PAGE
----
He comes from Por-tu-gal, he plays for Ar-sen-al.’ Last week, Arsenal fans began fretting about another tricky Friday night Premier League season opener, this time against a Crystal Palace side managed by their former captain, Patrick Vieira, but attention can now turn to revamping the legendary Frenchman’s old terrace song.
Fabio Vieira, the highly-rated Porto midfielder, is on his way to Emirates Stadium, after Arsenal finally confirmed the deal for an initial £30million with the Portuguese club.
The initial news of Arsenal’s interest came somewhat out of the blue, a refreshingly old-school transfer that emerged without the need for anyone to notice Rob Holding had followed Vieira on Instagram, or that his partner had been spotted in the homeware section of Selfridges, eyeing up a new doormat.
In the current transfer-obsessed climate of minute-by-minute flight-tracking, it was about as close as you might get to that Arsene Wenger smirk the night before Mesut Ozil was stunningly signed, or to Sol Campbell strolling into a press conference most presumed had been called to announce the arrival of Richard Wright.
To those not familiar with Vieira, both the attributes of his namesake and the nature of Arsenal’s most glaring need might have hinted at a combative, domineering midfielder, or at least an orchestrator who dictates affairs from deep. The 22-year-old, however, is not that sort of player.
Fabio Vieira is swapping Porto for Arsenal in a transfer worth around £34m
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He has predominantly played for Porto in an attacking midfield role, either out wide or centrally, and occasionally even further forward than that. He is a creator, who racked up a Portuguese league-leading 14 assists last term, along with six goals, despite starting only 15 matches, and was player of the tournament at the Under-21 Euros a season before that, following in the footsteps of Thiago Alcantara, Juan Mata and Andrea Pirlo.
The signing of another technically-gifted offensive player might seem an act of gluttony from Mikel Arteta, who is already having to leave one of Gabriel Martinelli and Emile Smith Rowe out of his starting XI every week, and has notable shortfalls elsewhere. But the burden on them and, more pertinently, on Bukayo Saka and Martin Odegaard — young players run into the ground last term — must be reduced ahead of a return to Europe.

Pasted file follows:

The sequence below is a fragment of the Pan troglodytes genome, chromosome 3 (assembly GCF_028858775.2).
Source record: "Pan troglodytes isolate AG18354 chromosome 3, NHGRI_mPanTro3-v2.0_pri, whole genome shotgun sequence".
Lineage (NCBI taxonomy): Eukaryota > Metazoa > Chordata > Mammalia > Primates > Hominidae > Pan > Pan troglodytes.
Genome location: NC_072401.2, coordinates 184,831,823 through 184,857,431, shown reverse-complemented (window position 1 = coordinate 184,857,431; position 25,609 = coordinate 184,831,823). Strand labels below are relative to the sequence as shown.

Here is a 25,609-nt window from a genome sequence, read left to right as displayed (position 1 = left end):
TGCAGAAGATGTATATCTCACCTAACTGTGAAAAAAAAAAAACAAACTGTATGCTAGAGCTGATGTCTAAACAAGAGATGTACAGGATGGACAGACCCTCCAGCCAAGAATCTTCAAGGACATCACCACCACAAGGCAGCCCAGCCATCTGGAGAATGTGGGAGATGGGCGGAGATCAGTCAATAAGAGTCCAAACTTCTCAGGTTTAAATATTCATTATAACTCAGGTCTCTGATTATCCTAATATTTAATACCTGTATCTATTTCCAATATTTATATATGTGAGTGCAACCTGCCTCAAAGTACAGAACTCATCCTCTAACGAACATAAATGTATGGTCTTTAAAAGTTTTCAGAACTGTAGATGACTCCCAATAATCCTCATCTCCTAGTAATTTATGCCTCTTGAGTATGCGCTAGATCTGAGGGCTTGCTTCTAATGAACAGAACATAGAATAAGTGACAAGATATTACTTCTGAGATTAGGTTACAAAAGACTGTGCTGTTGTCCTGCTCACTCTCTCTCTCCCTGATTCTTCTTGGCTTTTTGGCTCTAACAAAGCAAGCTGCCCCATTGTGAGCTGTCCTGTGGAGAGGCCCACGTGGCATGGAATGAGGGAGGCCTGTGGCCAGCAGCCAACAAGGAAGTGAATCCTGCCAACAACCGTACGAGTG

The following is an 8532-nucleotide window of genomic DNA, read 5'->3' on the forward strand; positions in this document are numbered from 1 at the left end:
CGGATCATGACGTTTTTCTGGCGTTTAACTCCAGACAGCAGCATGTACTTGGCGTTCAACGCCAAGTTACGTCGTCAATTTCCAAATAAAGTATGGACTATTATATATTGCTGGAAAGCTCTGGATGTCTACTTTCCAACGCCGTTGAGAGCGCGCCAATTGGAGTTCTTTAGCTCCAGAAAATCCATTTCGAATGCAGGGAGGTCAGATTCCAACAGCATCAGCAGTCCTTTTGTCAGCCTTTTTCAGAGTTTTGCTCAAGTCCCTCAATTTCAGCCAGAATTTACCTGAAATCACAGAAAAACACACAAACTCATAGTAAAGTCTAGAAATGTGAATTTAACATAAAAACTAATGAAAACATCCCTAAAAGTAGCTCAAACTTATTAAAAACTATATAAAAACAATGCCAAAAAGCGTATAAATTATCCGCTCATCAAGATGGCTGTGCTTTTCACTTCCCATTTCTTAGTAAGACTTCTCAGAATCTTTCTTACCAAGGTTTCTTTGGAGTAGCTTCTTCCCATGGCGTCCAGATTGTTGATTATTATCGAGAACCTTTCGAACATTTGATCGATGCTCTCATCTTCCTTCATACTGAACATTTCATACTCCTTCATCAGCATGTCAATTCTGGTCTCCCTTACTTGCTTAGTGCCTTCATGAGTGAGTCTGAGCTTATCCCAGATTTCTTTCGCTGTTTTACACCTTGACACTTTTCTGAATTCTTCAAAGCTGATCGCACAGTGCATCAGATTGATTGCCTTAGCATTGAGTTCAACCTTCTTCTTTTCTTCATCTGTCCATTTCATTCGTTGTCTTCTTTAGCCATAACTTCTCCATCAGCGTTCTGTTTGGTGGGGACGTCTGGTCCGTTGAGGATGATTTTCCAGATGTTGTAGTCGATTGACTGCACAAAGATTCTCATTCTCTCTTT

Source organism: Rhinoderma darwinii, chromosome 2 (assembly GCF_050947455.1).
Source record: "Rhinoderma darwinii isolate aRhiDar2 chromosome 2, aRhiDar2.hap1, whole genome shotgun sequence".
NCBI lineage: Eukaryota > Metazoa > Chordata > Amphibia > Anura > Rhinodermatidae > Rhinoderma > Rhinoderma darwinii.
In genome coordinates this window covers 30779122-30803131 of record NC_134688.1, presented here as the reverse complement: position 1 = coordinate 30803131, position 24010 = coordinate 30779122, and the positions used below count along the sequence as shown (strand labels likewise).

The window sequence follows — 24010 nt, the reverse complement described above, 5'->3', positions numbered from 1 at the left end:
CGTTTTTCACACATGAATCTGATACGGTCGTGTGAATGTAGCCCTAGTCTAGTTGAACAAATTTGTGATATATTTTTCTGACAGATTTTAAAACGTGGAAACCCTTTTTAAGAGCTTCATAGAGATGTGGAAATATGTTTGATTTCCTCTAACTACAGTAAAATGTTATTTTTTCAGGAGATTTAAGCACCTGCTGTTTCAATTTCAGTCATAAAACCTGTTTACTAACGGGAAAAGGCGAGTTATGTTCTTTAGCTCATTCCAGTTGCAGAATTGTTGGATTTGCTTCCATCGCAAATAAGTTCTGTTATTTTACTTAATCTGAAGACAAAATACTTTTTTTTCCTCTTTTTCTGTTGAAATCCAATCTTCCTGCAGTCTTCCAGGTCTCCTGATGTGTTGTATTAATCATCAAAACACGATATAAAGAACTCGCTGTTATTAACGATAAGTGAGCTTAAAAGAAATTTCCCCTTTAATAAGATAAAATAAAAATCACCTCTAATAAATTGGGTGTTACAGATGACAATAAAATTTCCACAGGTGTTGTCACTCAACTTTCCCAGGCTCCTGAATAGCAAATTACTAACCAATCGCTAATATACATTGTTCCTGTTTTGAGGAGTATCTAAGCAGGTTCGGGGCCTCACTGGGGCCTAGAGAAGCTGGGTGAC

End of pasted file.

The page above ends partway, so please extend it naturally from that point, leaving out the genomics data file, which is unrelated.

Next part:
There is also the fact that Arsenal’s woes at centre-forward last season were only the (rightful) scapegoat for a much wider creative problem that has still not been resolved: the Gunners’ three poorest goal returns in the Premier League since the turn of the century have come in the last three seasons.
It is an issue Arteta appears intent on fixing, with a reversion to the late years of his own Gunners career, when he played as a holding midfielder behind a rotating cast of Mesut Ozil, Santi Cazorla, Jack Wilshere, Aaron Ramsey, Alexis Sanchez and Tomas Rosicky.
The deal perhaps also pre-empts the increasingly likely arrival of Gabriel Jesus, with Arteta keen to surround the Brazilian with an arsenal of sparky technicians
It perhaps also pre-empts the increasingly likely arrival of Gabriel Jesus, with Arteta keen to surround the Brazilian with an arsenal of sparky technicians, a system he knows suits him well, having coached him under Pep Guardiola at Manchester City.
Portuguese football has provided a fruitful market for Premier League bidders in recent times, with Ruben Dias, Bruno Fernandes and Luis Diaz all having major impacts at leading clubs.
Crucially, all three of those players landed in English football and hit the ground running. If Arteta’s first major signing of the summer can do likewise, then at Selhurst Park on August 5, every chorus of “Vieira, woooaah” might come with new meaning.